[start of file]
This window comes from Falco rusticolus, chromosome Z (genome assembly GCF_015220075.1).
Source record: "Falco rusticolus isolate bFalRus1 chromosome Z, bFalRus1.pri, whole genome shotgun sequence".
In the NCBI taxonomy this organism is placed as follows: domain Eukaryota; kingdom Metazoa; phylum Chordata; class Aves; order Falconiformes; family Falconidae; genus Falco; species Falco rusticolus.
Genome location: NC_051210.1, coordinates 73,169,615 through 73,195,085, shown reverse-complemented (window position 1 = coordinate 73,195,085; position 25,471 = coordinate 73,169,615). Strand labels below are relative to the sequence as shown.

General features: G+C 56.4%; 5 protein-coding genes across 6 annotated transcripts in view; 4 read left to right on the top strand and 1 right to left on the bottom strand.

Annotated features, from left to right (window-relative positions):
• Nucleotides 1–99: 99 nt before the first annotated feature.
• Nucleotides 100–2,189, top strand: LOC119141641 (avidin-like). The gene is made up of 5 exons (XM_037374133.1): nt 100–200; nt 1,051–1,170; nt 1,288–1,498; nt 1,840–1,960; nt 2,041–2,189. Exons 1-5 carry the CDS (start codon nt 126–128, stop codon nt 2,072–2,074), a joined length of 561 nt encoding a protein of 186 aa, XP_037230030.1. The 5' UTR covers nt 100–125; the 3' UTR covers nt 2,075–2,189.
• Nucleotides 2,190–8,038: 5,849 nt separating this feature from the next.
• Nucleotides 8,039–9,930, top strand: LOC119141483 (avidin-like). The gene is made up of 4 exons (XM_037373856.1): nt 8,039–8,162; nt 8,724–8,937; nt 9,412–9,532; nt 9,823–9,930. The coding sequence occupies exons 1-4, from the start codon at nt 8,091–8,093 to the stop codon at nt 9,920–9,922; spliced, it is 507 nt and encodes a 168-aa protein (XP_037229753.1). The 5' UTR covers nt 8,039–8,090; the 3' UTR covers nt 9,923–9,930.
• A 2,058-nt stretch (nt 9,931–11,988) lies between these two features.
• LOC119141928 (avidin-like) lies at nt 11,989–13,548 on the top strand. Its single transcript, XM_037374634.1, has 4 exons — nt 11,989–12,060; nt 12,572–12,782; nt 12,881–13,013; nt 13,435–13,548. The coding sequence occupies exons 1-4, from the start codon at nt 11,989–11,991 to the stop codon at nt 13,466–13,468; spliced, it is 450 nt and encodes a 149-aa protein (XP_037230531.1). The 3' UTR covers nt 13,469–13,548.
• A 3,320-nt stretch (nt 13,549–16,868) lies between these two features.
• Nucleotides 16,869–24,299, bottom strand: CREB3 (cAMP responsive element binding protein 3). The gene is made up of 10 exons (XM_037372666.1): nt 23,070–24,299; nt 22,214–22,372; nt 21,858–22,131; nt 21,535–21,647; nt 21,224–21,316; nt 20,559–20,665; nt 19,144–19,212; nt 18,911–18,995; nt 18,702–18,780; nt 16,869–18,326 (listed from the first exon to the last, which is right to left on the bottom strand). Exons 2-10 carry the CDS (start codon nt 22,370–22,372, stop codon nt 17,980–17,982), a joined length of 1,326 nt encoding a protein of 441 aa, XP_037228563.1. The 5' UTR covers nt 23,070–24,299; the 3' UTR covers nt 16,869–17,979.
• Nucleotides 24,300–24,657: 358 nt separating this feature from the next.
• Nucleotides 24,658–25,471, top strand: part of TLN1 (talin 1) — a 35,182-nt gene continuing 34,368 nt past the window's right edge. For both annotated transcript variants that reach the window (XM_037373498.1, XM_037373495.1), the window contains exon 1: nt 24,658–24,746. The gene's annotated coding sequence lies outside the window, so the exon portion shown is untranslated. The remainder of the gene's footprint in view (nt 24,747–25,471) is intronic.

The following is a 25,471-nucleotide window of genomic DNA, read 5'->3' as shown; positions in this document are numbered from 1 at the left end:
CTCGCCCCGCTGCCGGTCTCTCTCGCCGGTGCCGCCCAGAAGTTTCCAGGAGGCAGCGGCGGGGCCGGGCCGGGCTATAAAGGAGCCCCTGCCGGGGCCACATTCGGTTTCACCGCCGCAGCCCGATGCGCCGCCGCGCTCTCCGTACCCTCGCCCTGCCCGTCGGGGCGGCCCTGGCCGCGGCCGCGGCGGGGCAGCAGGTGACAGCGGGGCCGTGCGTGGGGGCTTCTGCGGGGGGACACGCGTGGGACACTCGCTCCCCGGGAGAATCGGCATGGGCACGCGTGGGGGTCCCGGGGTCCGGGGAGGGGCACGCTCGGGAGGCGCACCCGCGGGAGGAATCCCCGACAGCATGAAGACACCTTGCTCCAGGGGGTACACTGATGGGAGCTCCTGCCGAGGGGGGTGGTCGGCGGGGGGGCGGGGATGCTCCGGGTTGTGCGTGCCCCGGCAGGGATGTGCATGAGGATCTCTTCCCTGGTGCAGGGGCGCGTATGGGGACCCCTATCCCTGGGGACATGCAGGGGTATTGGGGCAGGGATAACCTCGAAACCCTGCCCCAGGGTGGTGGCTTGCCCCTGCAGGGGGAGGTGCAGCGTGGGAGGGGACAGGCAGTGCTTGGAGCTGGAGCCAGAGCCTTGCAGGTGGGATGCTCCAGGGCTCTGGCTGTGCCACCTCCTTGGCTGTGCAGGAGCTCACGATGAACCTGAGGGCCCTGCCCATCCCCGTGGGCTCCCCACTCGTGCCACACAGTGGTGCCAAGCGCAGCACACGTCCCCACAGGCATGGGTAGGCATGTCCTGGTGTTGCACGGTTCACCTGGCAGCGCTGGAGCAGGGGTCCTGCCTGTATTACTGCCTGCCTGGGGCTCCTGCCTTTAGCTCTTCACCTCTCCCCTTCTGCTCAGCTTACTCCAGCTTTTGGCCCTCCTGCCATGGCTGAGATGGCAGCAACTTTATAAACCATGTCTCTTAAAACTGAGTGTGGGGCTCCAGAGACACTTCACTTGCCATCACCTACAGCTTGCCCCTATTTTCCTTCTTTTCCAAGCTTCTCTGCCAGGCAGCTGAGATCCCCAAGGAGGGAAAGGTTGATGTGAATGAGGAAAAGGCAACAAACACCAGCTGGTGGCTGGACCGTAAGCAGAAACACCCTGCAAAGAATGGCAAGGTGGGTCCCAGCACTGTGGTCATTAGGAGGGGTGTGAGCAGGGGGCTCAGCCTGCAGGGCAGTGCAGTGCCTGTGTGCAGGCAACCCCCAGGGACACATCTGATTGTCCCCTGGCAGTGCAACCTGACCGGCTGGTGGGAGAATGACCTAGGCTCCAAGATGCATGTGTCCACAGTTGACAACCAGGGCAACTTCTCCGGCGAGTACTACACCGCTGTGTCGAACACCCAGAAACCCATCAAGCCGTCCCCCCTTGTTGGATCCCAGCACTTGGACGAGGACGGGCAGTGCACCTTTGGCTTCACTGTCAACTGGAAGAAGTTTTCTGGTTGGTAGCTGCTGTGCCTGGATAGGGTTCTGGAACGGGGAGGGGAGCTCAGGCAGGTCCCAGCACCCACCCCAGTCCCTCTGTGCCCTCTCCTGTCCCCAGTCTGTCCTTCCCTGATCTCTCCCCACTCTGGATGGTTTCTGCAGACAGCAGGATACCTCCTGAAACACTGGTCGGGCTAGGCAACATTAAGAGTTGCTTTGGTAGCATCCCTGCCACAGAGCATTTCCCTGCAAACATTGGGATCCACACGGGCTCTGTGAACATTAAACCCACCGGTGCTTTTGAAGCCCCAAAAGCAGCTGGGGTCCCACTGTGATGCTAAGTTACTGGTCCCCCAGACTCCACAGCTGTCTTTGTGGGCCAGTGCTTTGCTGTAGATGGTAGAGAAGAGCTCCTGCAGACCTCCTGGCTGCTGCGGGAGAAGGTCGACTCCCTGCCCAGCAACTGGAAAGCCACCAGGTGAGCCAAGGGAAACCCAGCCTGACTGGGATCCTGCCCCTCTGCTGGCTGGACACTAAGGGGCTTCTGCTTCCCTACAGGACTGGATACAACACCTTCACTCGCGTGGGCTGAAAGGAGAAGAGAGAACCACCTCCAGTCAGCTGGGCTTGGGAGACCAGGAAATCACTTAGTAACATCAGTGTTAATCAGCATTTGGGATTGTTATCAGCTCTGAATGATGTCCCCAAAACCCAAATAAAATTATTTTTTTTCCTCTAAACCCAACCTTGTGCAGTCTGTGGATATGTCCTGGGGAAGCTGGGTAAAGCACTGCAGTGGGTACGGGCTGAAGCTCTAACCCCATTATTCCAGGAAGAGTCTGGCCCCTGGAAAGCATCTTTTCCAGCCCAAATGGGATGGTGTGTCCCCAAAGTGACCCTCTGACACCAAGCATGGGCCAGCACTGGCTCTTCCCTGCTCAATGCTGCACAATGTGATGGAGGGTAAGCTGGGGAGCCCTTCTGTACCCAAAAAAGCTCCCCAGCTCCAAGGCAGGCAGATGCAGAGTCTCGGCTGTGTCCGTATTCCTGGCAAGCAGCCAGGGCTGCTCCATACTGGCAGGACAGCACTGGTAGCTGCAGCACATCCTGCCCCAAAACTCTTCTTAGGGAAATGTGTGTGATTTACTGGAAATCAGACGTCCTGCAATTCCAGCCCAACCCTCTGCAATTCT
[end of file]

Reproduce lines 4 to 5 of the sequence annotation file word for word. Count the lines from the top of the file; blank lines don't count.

Genome location: NC_051210.1, coordinates 73,169,615 through 73,195,085, shown reverse-complemented (window position 1 = coordinate 73,195,085; position 25,471 = coordinate 73,169,615). Strand labels below are relative to the sequence as shown.

General features: G+C 56.4%; 5 protein-coding genes across 6 annotated transcripts in view; 4 read left to right on the top strand and 1 right to left on the bottom strand.